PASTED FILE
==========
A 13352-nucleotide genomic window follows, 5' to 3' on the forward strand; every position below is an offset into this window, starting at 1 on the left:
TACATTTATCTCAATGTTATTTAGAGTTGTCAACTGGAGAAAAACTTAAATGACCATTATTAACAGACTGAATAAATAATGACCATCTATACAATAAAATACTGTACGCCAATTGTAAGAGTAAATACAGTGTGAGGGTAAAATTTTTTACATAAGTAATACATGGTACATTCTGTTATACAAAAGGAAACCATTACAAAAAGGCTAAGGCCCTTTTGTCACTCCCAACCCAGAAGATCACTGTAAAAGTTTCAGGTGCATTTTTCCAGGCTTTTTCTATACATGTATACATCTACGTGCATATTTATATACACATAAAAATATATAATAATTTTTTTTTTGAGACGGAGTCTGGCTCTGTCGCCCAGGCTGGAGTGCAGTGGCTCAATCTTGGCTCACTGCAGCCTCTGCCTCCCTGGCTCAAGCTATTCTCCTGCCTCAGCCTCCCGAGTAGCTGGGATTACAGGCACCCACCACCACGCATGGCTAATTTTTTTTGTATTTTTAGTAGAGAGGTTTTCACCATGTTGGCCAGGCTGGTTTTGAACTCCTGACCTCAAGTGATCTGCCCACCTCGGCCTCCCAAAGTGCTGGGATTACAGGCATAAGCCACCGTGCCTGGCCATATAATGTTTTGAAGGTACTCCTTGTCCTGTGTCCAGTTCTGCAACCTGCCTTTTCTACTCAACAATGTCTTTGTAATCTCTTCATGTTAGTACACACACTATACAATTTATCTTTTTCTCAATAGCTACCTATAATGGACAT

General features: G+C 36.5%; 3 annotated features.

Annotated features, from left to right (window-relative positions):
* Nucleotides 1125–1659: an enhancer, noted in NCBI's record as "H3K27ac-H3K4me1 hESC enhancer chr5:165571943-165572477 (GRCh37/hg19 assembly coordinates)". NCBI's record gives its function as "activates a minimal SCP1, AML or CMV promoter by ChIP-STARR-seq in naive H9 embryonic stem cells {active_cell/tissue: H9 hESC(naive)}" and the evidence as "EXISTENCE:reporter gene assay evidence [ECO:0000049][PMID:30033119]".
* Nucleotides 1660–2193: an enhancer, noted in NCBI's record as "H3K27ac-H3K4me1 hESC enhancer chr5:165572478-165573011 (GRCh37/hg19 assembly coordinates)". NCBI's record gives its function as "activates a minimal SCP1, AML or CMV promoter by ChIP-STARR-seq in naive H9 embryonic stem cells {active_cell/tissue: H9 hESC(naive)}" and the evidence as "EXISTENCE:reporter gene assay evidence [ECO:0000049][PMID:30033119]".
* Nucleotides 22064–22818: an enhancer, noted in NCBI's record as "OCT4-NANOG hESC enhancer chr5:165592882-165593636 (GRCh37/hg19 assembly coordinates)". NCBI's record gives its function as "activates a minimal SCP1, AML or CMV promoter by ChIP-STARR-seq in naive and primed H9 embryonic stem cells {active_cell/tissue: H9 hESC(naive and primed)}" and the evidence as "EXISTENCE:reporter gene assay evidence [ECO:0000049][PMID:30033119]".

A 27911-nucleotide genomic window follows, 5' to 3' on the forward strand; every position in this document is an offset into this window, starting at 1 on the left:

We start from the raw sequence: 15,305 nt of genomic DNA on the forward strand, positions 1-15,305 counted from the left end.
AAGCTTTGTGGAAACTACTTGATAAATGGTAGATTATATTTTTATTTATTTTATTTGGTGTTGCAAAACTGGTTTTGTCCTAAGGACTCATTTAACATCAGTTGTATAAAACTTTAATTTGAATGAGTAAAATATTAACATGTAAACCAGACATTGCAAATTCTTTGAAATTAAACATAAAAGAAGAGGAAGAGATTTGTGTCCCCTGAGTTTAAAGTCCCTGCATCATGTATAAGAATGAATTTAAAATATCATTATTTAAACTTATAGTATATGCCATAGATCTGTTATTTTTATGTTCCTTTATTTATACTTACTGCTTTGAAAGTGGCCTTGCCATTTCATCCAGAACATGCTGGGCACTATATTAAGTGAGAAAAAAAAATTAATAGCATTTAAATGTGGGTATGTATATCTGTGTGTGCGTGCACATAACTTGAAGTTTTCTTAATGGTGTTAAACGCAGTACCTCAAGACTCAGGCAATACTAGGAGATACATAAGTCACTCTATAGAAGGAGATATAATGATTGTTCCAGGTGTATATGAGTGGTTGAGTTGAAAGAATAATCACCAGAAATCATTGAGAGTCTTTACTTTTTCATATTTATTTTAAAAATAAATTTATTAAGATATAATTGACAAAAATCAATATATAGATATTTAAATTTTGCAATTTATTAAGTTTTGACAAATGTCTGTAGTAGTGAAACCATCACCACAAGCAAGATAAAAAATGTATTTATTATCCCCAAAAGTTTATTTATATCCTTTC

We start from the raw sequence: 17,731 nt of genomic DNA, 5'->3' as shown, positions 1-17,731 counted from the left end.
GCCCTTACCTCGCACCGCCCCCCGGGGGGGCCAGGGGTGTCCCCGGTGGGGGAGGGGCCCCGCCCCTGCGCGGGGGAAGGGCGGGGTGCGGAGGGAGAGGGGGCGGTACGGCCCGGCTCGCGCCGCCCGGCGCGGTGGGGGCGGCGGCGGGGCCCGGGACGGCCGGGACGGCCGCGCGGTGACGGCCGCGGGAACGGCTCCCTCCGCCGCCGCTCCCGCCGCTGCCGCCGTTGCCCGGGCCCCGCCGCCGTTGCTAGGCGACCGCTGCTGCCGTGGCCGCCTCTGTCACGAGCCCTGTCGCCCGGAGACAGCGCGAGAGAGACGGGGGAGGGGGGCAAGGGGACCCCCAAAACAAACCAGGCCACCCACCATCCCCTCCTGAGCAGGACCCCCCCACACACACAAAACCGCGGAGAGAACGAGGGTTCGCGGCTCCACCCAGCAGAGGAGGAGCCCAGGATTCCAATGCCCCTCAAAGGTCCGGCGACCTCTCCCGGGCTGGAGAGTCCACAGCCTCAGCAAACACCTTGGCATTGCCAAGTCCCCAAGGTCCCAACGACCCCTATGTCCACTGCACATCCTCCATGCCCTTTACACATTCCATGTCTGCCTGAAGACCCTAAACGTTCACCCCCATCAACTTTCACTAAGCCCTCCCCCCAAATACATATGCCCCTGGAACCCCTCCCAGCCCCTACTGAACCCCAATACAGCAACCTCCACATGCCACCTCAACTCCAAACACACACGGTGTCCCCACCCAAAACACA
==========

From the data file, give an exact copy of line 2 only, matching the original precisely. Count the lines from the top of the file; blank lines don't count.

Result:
TACATTTATCTCAATGTTATTTAGAGTTGTCAACTGGAGAAAAACTTAAATGACCATTATTAACAGACTGAATAAATAATGACCATCTATACAATAAAATACTGTACGCCAATTGTAAGAGTAAATACAGTGTGAGGGTAAAATTTTTTACATAAGTAATACATGGTACATTCTGTTATACAAAAGGAAACCATTACAAAAAGGCTAAGGCCCTTTTGTCACTCCCAACCCAGAAGATCACTGTAAAAGTTTCAGGTGCATTTTTCCAGGCTTTTTCTATACATGTATACATCTACGTGCATATTTATATACACATAAAAATATATAATAATTTTTTTTTTGAGACGGAGTCTGGCTCTGTCGCCCAGGCTGGAGTGCAGTGGCTCAATCTTGGCTCACTGCAGCCTCTGCCTCCCTGGCTCAAGCTATTCTCCTGCCTCAGCCTCCCGAGTAGCTGGGATTACAGGCACCCACCACCACGCATGGCTAATTTTTTTTGTATTTTTAGTAGAGAGGTTTTCACCATGTTGGCCAGGCTGGTTTTGAACTCCTGACCTCAAGTGATCTGCCCACCTCGGCCTCCCAAAGTGCTGGGATTACAGGCATAAGCCACCGTGCCTGGCCATATAATGTTTTGAAGGTACTCCTTGTCCTGTGTCCAGTTCTGCAACCTGCCTTTTCTACTCAACAATGTCTTTGTAATCTCTTCATGTTAGTACACACACTATACAATTTATCTTTTTCTCAATAGCTACCTATAATGGACAT